Jimmy Huang is a very busy man. In addition to the Faculty of Liberal Arts & Professional Studies appointing him director of the School of Information Technology, he will be helping to host three prestigious international conferences in upcoming weeks. The conferences will focus on research into artificial intelligence, intelligent agent technology, active media technology, and information and knowledge management.
While current search-engine technology uses algorithms that rely on keywords to uncover pertinent information, the research of Huang and his colleagues uses algorithms with a capacity for natural-language processing and contextual understanding that can uncover more complex information. Rather than looking for instances of words, these elaborate algorithms can make sense of the words. The applications of the research are vast.
Right: Jimmy Huang
They can analyze, for instance, the text of blog postings and the feedback of its respondents and then make humanlike, intuitional assessments of the information. “The analysis could indicate changes in public mood on certain issues, or rising or diminishing support for a certain political leader,” says Huang.
His technology research seeks to improve the health-care system by reducing costs and improving services. Huang advocates the digitizing of all health-care records – texts, charts, X-rays and other image files – and making them securely accessible on the Internet.
How will this improve health care? “One of the reasons that health care is so expensive is due to the incentive for doctors and specialists to provide unnecessary or duplicate services, and to the inefficiencies of a system that creates multiple, proprietary medical records,” says Huang. He cites the example of a general practitioner drawing blood for a test, then referring a patient to a specialist who might perform the same procedure again due to the inaccessibility of the original GP’s files.
“If there were one comprehensive set of records for the patient, centrally and securely available on the Internet, practitioners wouldn’t have to resort to phone calls and courier services to exchange information,” says Huang. Improved access to information could reduce services and associated costs while maintaining the same level of care. “It would also allow for a more global perspective on a patient’s health as various practitioners wouldn’t be limited in the scope of information available to them and, with the assistance of algorithms, could uncover heretofore unseen conditions.”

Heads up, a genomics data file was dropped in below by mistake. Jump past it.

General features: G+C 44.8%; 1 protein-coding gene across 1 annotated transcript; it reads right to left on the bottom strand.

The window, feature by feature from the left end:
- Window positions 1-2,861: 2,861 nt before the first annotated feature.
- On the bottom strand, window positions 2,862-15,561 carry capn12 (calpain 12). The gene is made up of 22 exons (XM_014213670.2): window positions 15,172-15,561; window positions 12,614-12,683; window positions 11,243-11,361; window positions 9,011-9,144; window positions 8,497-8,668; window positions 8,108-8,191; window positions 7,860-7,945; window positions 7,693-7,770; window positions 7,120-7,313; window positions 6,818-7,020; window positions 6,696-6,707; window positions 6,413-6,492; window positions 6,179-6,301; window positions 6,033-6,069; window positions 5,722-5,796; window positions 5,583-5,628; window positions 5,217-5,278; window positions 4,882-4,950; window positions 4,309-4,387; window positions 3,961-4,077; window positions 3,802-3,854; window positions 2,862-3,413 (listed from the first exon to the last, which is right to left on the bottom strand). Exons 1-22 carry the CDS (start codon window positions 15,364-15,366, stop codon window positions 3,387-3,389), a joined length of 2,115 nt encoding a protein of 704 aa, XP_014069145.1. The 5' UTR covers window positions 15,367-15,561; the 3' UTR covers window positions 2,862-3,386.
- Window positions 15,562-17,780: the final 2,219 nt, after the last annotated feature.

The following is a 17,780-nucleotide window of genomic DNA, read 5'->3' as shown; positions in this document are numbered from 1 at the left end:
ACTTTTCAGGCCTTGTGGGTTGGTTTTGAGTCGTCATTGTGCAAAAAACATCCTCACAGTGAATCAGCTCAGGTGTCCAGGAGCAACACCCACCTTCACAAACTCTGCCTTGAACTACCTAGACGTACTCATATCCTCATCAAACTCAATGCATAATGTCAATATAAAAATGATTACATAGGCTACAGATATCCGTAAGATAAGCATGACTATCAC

Huang offers another example of the benefit of centralized resources by citing his own experience with a leg injury. His doctor referred him to a specialist near his home. However, the specialist couldn’t fit him into his schedule for two months. By then, the injury was repaired on its own, for better or worse. A centralized information system could analyze a patient’s surroundings in a more subtle way, not simply in terms of where the GP’s office is situated, but where the patient lives or works. An advanced algorithm could locate an available specialist in another area who might be available sooner.
The sphere of application is, likewise, immense: from opinion mining and sentiment analysis to context-aware computing and social networking or matchmaking.
The joint 2010 International Conferences on Active Media Technology and Brain Informatics will be on the Keele campus from Aug. 28 to 30, and the 2010 IEEE/WIC/ACM International Conferences on Web Intelligence and Intelligent Agent Technology will take place at York from Aug. 31 to Sept. 3. The 19th ACM International Conference on Information and Knowledge Management (CIKM 2010) will be held at the Fairmont Royal York from Oct. 26 to 30.
“Bringing these venerable, annual conferences to York for the first time represents quite a coup for the University. Among the list of sponsors are some of the major companies involved in the information technology industry and the competition for papers among prospective participants was extremely competitive,” says Huang. “I’m very grateful for the support of the Offices of the Vice-President Academic & Provost and the Vice-President Research & Innovation, and the Dean’s Office of the Faculty of Liberal Arts & Professional Studies.”
To watch a video of Huang talking about his work, click here.
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